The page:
CFM Files

United States Delegation Journal

USDel (PC) (Journal) 60

The Commission considered the recommendation by the Hungarian Political Commission that a new article be included in the treaty providing for the annulment of the accords and the consequences of the accords which had followed from the Vienna Award of 1938. After a lengthy exchange of views, the Czech representative agreed that the draft submitted should be revised to provide for arbitration in accordance with Article 30 and that certain minor drafting changes should be made as suggested by the U.S. representative, and the Commission unanimously adopted the proposed article, as revised, as Article 22. [21 bis]76

The Commission unanimously adopted Article 22, Restitution, with the two changes adopted in the case of Bulgaria: (1) insertion in paragraph 1, after the word “return”, of the words “in the shortest possible time”; and (2) the addition of a subparagraph to paragraph 2 regarding replacement of works of art, etc.77

The Commission voted on Article 23 (United Nations’ Property in Hungary). Paragraphs 1, 2, and 3 were unanimously adopted. The voting on paragraph 4 (Compensation) was identical with the voting in the case of Bulgaria, except that the U.S. Delegation voted against 75 percent Compensation (in the case of Bulgaria it had abstained). The Commission adopted 75 percent compensation by 9 votes to 5. The Commission adopted paragraph 4, subparagraphs a, b, c, and d, of the U.S. proposal and subparagraph (e) as proposed by the French Delegation. The Commission unanimously adopted a new paragraph 4 bis, analogous to paragraph 4 bis of the Rumanian treaty, by which responsibility for compensation for damage to UN property in Transylvania during the period of Hungarian control was placed on Hungary. Paragraphs 5, 6, and 7 were unanimously adopted.78

M. Valery (France) introduced a new proposal replacing the French proposal regarding the Danube-Sava-Adriatica Railway (paragraph 9 of Article 23), requiring the negotiation of a new agreement between the company, the governments concerned and the shareholders to replace the Rome Agreement of 1924 and for an equitable settlement [Page 640] of the amounts owing to the bondholders. He reviewed the history and provisions of the Rome Agreement of 1924 regarding the railway and explained the interest of small French shareholders in the company. He noted that the matter had been dealt with in the Treaties of St. Germain and Trianon. He said that it was important that a new agreement be negotiated to replace the Rome Agreement. M. Bartos (Yugoslavia) opposed the proposal as inappropriate for the treaty, though he said that the rejection of the proposal should be without prejudice to the interests of the legitimate shareholders. M. Gerashchenko (U.S.S.R.) spoke against the proposal on the grounds that the problem did not fall within the scope of the provisions on reparation, restitution, or compensation, that it was essentially a private problem concerning only the company and its shareholders, and that the treaty could not require other countries, some of which were United Nations, to enter into such negotiations nor impose on Hungary the responsibility for the conclusion of agreements which involved other countries. Mr. Reinstein (U.S.) acknowledged the force of the objections raised by the Soviet representative and suggested that a solution might be found by a wording by which Hungary would be required to undertake to enter into negotiations with those concerned with a view to applying the Rome Agreement and to making an equitable settlement of the amount owing to the Company’s bondholders. M. Valery accepted this suggested revision. After a further exchange of views (during which M. Gerashchenko spoke twice at some length), the Commission agreed to defer a vote until morning when a clear text in three languages would be available.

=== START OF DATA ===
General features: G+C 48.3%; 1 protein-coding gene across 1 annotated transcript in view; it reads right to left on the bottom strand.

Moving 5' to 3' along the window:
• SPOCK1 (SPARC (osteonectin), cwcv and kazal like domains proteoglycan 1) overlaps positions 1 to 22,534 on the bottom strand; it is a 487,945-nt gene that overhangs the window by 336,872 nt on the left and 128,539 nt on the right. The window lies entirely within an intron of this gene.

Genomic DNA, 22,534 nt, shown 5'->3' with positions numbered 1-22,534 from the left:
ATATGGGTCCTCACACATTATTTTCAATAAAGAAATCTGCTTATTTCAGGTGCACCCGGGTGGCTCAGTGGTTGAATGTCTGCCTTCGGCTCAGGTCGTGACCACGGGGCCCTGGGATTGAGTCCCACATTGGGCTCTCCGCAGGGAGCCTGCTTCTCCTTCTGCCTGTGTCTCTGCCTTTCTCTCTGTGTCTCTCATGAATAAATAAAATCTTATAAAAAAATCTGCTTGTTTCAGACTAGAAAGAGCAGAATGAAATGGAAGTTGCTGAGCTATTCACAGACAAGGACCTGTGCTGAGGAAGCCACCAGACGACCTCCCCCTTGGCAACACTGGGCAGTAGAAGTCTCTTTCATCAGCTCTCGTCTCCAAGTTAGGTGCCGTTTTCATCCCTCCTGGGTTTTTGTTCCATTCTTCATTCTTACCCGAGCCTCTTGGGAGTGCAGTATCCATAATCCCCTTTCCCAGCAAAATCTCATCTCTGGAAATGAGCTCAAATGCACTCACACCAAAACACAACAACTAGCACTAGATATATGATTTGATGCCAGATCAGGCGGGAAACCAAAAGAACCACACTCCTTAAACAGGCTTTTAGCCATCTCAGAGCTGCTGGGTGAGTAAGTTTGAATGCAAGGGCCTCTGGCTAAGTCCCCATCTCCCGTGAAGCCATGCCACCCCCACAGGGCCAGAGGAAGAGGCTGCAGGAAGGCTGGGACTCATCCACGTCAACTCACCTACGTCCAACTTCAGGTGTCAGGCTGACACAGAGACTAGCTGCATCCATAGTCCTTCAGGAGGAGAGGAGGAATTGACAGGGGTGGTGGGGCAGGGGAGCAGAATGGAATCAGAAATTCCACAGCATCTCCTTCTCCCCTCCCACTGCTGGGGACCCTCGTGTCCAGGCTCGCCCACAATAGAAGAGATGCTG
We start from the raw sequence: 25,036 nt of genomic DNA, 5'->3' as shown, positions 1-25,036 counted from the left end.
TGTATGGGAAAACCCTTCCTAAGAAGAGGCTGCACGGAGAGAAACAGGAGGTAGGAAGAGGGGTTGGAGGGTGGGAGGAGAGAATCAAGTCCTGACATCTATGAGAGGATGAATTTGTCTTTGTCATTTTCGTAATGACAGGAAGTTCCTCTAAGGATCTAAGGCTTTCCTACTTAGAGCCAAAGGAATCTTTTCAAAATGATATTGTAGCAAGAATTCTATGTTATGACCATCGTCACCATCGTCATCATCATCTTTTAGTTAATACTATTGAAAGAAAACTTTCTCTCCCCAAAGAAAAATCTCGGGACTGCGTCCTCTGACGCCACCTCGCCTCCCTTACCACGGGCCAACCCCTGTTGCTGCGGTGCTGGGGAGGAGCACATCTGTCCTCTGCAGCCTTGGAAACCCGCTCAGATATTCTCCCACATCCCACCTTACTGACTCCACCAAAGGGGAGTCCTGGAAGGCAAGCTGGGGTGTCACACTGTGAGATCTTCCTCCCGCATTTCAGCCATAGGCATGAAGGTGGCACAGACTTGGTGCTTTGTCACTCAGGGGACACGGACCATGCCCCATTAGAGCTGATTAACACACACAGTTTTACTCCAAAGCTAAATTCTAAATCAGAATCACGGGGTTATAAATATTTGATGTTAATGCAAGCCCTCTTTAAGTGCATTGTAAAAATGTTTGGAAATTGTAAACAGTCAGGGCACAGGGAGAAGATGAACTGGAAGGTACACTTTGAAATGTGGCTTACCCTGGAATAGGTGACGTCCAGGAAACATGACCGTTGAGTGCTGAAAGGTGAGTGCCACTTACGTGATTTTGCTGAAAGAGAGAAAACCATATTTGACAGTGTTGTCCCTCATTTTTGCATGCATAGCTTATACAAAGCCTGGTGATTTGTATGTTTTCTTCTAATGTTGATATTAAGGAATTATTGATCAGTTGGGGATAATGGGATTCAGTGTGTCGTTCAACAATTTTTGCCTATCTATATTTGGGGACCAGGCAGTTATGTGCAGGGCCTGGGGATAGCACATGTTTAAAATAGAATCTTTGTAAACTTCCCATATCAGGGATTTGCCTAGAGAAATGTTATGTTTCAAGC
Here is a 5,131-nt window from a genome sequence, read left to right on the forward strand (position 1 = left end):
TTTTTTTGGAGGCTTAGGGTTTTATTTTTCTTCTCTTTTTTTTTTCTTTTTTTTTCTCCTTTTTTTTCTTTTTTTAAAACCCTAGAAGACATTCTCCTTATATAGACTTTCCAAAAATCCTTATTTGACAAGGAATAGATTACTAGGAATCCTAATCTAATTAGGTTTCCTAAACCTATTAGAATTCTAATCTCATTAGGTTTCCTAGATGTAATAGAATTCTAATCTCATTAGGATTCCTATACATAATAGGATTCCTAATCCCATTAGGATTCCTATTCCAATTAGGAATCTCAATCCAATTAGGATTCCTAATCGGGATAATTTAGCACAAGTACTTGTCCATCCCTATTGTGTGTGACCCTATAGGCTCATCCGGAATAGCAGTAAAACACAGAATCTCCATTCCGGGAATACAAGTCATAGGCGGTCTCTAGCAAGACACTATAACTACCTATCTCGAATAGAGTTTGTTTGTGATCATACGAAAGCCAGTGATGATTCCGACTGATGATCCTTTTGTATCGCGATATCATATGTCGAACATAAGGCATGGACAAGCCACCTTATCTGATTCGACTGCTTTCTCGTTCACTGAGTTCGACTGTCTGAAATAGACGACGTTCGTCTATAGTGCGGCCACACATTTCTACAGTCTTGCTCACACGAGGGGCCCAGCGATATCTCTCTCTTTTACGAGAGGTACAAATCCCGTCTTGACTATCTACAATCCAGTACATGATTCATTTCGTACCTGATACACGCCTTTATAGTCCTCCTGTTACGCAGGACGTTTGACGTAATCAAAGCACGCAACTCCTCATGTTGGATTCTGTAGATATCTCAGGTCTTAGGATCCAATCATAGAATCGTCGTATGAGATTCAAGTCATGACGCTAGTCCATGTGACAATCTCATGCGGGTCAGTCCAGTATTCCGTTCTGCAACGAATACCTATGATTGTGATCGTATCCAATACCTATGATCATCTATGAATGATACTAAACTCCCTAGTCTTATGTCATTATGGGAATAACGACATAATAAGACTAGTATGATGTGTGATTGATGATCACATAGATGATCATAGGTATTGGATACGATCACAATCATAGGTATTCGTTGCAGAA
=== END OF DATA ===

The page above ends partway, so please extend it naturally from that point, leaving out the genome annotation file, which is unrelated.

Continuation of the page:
The Ukrainian representative suggested, and the Commission agreed, to invite the Bulgarian Delegation to appear at the next meeting to present its views on reparation. The Chairman stated that he would make the invitation on two conditions: (1) the speech should not be longer than 15 minutes and (2) should be available in translation so that oral translation would be unnecessary.

  1. For text, see C.P. (Plen) Doc. 34, Report of the Commission on the Draft Peace Treaty with Hungary, vol. iv, p. 535.
  2. Regarding the action of the Commission on article 22, see ibid., p. 538.
  3. Regarding the action of the Commission on article 23, see ibid.